Switzerland, one of the world’s leaders in the rollout of 5G mobile technology, has placed an indefinite moratorium on the use of its new network because of health concerns.
The move comes as countries elsewhere around Europe race to upgrade their networks to 5G standards amid a furious rearguard diplomatic campaign by the US to stop them using Chinese technology provided by Huawei. Washington says the company, which is fundamental to most European networks’ upgrade plans, presents a grave security risk.
Switzerland is relatively advanced in Europe in adopting 5G. The wealthy alpine country has built more than 2,000 antennas to upgrade its network in the last year alone, and its telecoms providers have been promising their customers’ imminent 5G coverage for most of the past year.
However, a letter sent by the Swiss environment agency, Bafu, to the country’s cantonal governments at the end of January, has now in effect called time on the use of all new 5G towers, officials who have seen the letter told the Financial Times.
The agency is responsible for providing the cantons with safety criteria against which telecoms operators’ radiation emissions can be judged. Under Switzerland’s highly federalised structure, telecoms infrastructure is monitored for compliance and licensed by cantonal authorities, but Bern is responsible for setting the framework.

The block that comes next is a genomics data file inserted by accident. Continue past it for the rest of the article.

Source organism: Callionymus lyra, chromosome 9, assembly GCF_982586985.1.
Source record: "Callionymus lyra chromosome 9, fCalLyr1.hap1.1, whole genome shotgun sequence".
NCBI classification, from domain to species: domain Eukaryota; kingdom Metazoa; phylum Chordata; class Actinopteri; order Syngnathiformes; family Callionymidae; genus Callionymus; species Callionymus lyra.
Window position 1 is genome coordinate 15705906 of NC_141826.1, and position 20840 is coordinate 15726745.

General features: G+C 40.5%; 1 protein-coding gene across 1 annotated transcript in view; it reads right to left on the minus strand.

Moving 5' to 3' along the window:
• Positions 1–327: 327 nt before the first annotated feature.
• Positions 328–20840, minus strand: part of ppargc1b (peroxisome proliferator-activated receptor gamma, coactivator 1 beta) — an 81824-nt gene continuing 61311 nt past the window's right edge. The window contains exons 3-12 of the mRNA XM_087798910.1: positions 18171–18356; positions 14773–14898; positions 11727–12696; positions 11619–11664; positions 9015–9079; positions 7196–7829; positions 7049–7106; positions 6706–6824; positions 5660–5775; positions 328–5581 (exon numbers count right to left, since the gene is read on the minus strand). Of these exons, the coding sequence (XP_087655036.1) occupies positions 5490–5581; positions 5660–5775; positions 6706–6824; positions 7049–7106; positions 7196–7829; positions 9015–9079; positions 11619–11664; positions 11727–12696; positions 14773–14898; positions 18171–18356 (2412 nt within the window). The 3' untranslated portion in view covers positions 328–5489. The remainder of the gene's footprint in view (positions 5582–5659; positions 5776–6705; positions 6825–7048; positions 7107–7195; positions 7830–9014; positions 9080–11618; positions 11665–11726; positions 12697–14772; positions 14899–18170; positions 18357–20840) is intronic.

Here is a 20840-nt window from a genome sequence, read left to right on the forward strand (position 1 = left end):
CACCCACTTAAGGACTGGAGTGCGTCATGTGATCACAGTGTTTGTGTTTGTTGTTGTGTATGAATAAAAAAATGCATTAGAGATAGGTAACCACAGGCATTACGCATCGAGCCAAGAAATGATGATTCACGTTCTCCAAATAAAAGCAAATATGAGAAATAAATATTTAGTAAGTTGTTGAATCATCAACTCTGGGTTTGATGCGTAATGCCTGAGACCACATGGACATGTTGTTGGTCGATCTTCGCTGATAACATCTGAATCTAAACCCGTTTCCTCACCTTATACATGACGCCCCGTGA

Bafu has said it cannot yet provide universal criteria without further testing of the impact of 5G radiation.
The agency said it was “not aware of any standard worldwide” that could be used to benchmark recommendations. “Therefore Bafu will examine exposure through adaptive [5G] antennas in depth, if possible in real-world operational conditions. This work will take some time,” it said.
Without the criteria, cantons are left with little option but to license 5G infrastructure according to existing guidelines on radiation exposure, which all but preclude the use of 5G except in a tiny minority of cases.
Several cantons have already imposed their own voluntary moratoria because of uncertainty over health risks.’